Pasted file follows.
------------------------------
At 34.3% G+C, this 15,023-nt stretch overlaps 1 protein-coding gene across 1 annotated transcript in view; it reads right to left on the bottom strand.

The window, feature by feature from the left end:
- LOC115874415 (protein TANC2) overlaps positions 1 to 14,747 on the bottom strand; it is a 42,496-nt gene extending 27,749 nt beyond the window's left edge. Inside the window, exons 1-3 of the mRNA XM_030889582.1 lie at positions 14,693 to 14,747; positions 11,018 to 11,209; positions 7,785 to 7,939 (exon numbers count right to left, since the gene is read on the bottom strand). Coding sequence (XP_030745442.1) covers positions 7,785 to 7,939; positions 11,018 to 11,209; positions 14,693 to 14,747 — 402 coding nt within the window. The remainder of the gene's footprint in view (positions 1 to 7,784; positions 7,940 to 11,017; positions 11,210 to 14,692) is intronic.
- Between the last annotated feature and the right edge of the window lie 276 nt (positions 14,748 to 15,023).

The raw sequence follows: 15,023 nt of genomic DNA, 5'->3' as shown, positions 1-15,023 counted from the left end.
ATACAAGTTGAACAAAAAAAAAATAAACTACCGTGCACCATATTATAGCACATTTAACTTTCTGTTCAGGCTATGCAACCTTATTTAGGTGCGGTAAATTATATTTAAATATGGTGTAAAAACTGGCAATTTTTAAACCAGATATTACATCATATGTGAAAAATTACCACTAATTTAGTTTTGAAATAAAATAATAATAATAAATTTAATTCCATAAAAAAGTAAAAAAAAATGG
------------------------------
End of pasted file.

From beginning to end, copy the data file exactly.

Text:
At 34.3% G+C, this 15,023-nt stretch overlaps 1 protein-coding gene across 1 annotated transcript in view; it reads right to left on the bottom strand.

The window, feature by feature from the left end:
- LOC115874415 (protein TANC2) overlaps positions 1 to 14,747 on the bottom strand; it is a 42,496-nt gene extending 27,749 nt beyond the window's left edge. Inside the window, exons 1-3 of the mRNA XM_030889582.1 lie at positions 14,693 to 14,747; positions 11,018 to 11,209; positions 7,785 to 7,939 (exon numbers count right to left, since the gene is read on the bottom strand). Coding sequence (XP_030745442.1) covers positions 7,785 to 7,939; positions 11,018 to 11,209; positions 14,693 to 14,747 — 402 coding nt within the window. The remainder of the gene's footprint in view (positions 1 to 7,784; positions 7,940 to 11,017; positions 11,210 to 14,692) is intronic.
- Between the last annotated feature and the right edge of the window lie 276 nt (positions 14,748 to 15,023).

The raw sequence follows: 15,023 nt of genomic DNA, 5'->3' as shown, positions 1-15,023 counted from the left end.
ATACAAGTTGAACAAAAAAAAAATAAACTACCGTGCACCATATTATAGCACATTTAACTTTCTGTTCAGGCTATGCAACCTTATTTAGGTGCGGTAAATTATATTTAAATATGGTGTAAAAACTGGCAATTTTTAAACCAGATATTACATCATATGTGAAAAATTACCACTAATTTAGTTTTGAAATAAAATAATAATAATAAATTTAATTCCATAAAAAAGTAAAAAAAAATGG